Buddhist Master in Korean
Won-Hyo (617-686 AD) was the noted Buddhist monk who introduced Buddhism into the Silla Dynasty in 686 AD. Won-Hyo, born in northern Kyongsang Province, was said to be wise from birth. As legend has it, he was born in a forest in Chestnut Valley under a Sal tree. The Sal tree is significant, as reference to it is usually only found in the legends of very revered figures.
Won-Hyo's official name, given to him at birth, was Sol Sedang. He derived the pen name Won-Hyo (meaning dawn) from his nickname "Sedak," which had the same meaning. He assumed this pen name in later years after he had become more accomplished as a Buddhist philosopher and poet. In the past, Koreans were identified by many names. Each person had a nickname as well as an official name. A person of intellectual or artistic talents might also be given a pen name. Monks and apprentices were often given yet another name by their masters.
Won-Hyo began his career at the age of 20 when he decided to enter the Buddhist priesthood and converted his own home into a temple. However, Buddhism was not a popular religion in Silla at that time. Although this religion had been introduced into the kingdom of Koguryo in 372 AD and Paekche in 384 AD, the general population of Silla was reluctant to accept it. The monk A-Tow was supposed to have introduced Buddhism to Silla between 417 AD and 457 AD, but the religion was mainly confined to the royal family and was rejected by the people.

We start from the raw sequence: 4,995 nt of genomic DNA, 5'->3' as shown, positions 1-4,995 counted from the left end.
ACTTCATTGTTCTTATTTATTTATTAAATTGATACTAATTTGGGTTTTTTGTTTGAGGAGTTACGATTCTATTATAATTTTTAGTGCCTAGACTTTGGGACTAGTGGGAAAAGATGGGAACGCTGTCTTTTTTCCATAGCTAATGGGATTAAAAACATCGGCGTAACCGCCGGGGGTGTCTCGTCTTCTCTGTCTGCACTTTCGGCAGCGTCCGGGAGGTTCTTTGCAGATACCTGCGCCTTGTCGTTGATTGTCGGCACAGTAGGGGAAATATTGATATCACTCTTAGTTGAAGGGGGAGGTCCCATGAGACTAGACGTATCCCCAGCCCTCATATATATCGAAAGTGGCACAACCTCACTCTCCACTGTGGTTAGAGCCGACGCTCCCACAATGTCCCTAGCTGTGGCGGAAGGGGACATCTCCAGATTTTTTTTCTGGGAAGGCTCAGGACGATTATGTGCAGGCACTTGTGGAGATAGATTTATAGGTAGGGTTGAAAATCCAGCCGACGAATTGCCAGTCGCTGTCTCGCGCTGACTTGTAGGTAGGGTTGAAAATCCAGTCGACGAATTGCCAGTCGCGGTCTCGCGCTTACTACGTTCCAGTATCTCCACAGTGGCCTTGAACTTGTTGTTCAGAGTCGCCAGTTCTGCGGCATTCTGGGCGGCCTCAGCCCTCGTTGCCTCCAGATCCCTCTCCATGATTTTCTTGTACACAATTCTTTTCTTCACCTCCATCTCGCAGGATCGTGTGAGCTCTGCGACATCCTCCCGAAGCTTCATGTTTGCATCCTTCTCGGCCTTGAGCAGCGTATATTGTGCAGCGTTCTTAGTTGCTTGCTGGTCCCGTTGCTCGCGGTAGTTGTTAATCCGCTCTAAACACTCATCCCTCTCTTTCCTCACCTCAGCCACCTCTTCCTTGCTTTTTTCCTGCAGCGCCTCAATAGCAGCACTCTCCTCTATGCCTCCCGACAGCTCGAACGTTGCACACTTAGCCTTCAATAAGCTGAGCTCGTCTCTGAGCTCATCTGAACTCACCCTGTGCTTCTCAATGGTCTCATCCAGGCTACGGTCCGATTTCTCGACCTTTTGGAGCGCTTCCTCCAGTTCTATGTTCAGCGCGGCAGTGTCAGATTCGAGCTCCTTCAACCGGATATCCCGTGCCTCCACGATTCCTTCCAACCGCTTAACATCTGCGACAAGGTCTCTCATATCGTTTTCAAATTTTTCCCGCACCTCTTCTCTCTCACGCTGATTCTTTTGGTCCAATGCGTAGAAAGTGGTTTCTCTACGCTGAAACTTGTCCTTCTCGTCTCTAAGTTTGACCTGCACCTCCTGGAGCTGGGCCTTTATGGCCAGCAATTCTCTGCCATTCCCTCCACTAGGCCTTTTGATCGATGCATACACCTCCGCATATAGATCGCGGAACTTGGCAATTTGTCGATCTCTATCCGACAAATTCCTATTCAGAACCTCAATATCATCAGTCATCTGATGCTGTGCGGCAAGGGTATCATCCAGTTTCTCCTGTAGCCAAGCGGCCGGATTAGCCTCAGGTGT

However, this religious isolation was to change during the 7th century. At that time, Silla was at war with the kingdoms of Packche and Koguryo and was under constant invasion from Paekche. In 642 AD, it lost 40 castles to Packche attacks, including the great castle of Taeya near the capital of Silla. This atmosphere dramatically influenced the Buddhist faith of all three kingdoms. Religion became more nationalistic, which tended to intensify the ferocity of the conflicts.
To accelerate the development of this type of national spirit in Silla, King Pop-Hung wanted to officially recognize Buddhism in 527 A.D. He tried to establish it as an official state religion in the area around Kyongju. The attempt was met with vehement opposition by members of the court. In 528 AD, these members of the court pressured the King into agreeing to the execution of a 22 year old monk named Ichadon to convince them that Buddhism was worthwhile religion. Ichadon's death for his belief in Buddhism resulted in stories of his blood at the execution being white as milk. These stories made him a martyr so the King issued a royal mandate that granted freedom of Buddhist belief. Shortly afterward, Buddhism was accepted by the people. In later years, King Hun-Duk named Ichadon as one of the ten sacred monks of Silla. The study of Buddhism during the reign of King Pop-Hung required the ability to read and write Chinese, so serious study was still confined mainly to monks and the aristocratic population.
Unfortunately, not many places were open for a serious Buddhist student to study in Silla. Therefore, in 650 AD, Won-Hyo and the noted monk Ui-Sang, like other monks of the time, set out to study Buddhism in China. The overland journey took them to Liaotung in Koguryo. Mistaken as spies along the way by several Koguryo sentries, they barely escaped captivity and were able to return to Silla. There is no further record of Won-Hyo traveling to China to study, although one more attempt was made shortly after Packche was defeated in 660 AD by Silla and Tang troops from China. However, such study was not necessary because wisdom was Won-Hyo's from birth and he did not need a teacher. Therefore, he became the only monk of his time who did not study in China.